Three-Point Editing

What is three-point editing anyway? What’s it mean and how do I do it? Three-point editing is basically a term that describes the process of editing on videotape. In fact all edits are three-point edits so the term is largely meaningless. The term refers to the process of selecting where a shot starts, where it ends, which is its duration, and where it is placed in the sequence. This process of selecting three points can be done in a huge variety of ways, but regardless of how you do it, every edit has three points to make it happen.

Let’s take the simplest edit in FCP, an Append edit. You click on a clip in the browser and the whole clip is selected. You have created two of the three points. The selection has a start and end point, an In point and an Out point, in this case the whole clip. By pressing the E key to Append the clip, you have defined the third point in the edit, the end of project.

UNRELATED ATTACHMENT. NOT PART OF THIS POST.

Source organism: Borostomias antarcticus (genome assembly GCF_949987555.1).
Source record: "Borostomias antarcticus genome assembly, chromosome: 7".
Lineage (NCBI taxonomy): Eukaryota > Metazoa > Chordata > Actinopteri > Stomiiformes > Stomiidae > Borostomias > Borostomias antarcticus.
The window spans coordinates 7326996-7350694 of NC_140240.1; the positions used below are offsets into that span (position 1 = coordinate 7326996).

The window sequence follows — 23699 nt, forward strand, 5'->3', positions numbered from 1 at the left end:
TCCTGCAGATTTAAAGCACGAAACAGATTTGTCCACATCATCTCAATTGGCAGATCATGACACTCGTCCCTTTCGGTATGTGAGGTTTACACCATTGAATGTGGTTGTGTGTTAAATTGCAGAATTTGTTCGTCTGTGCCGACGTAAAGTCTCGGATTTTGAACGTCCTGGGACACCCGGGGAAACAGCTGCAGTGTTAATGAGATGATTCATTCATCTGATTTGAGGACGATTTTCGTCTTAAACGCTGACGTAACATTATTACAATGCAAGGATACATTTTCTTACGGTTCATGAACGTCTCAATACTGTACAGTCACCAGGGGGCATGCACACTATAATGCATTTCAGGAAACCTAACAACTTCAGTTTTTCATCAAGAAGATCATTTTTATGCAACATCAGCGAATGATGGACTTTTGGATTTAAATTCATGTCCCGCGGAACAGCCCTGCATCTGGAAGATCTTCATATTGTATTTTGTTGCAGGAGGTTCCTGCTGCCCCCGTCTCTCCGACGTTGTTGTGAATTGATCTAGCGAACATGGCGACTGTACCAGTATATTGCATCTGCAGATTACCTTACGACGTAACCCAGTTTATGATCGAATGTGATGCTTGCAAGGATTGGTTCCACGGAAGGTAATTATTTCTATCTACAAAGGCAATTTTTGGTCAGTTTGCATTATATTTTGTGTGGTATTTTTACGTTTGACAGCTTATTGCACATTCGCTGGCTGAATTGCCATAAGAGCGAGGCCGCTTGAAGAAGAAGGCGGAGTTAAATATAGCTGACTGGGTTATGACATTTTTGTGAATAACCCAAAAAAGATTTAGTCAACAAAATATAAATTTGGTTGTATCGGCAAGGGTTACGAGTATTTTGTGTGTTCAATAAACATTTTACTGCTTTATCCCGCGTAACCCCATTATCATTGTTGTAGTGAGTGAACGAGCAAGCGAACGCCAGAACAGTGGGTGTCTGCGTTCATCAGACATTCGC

Connect and Insert edits are the same. If you mark a selection in the browser by dragging or by pressing I and/or O, you have made two of the three points. When you press the Q keyto Connect or the W key to Insert, the clip is placed at the Skimmer or Playhead, the third point in the three-point edit.

In my book, beginning around page 121, I describe other ways to do three-point edits, by marking the selection in Timeline rather than on the clip in the browser. When a selection is made in a storyline, FCP uses that Timeline duration to create the first two points for the three-point edit. Because only three points can be honored, one In, one Out, and a duration, by setting the duration in the Timeline only the In point or start of the browser selection will be used. When Connecting a clip in this manner using the Q key, the browser clip’s In point is used. By pressing Shift-Q, the browser clip’s Out point is used, matched to the end of the selection in the Timeline, and the In point in the browser is ignored. This is called back timing and is a powerful tool in video editing.

Back to Tips

Copyright © 2012 South Coast Productions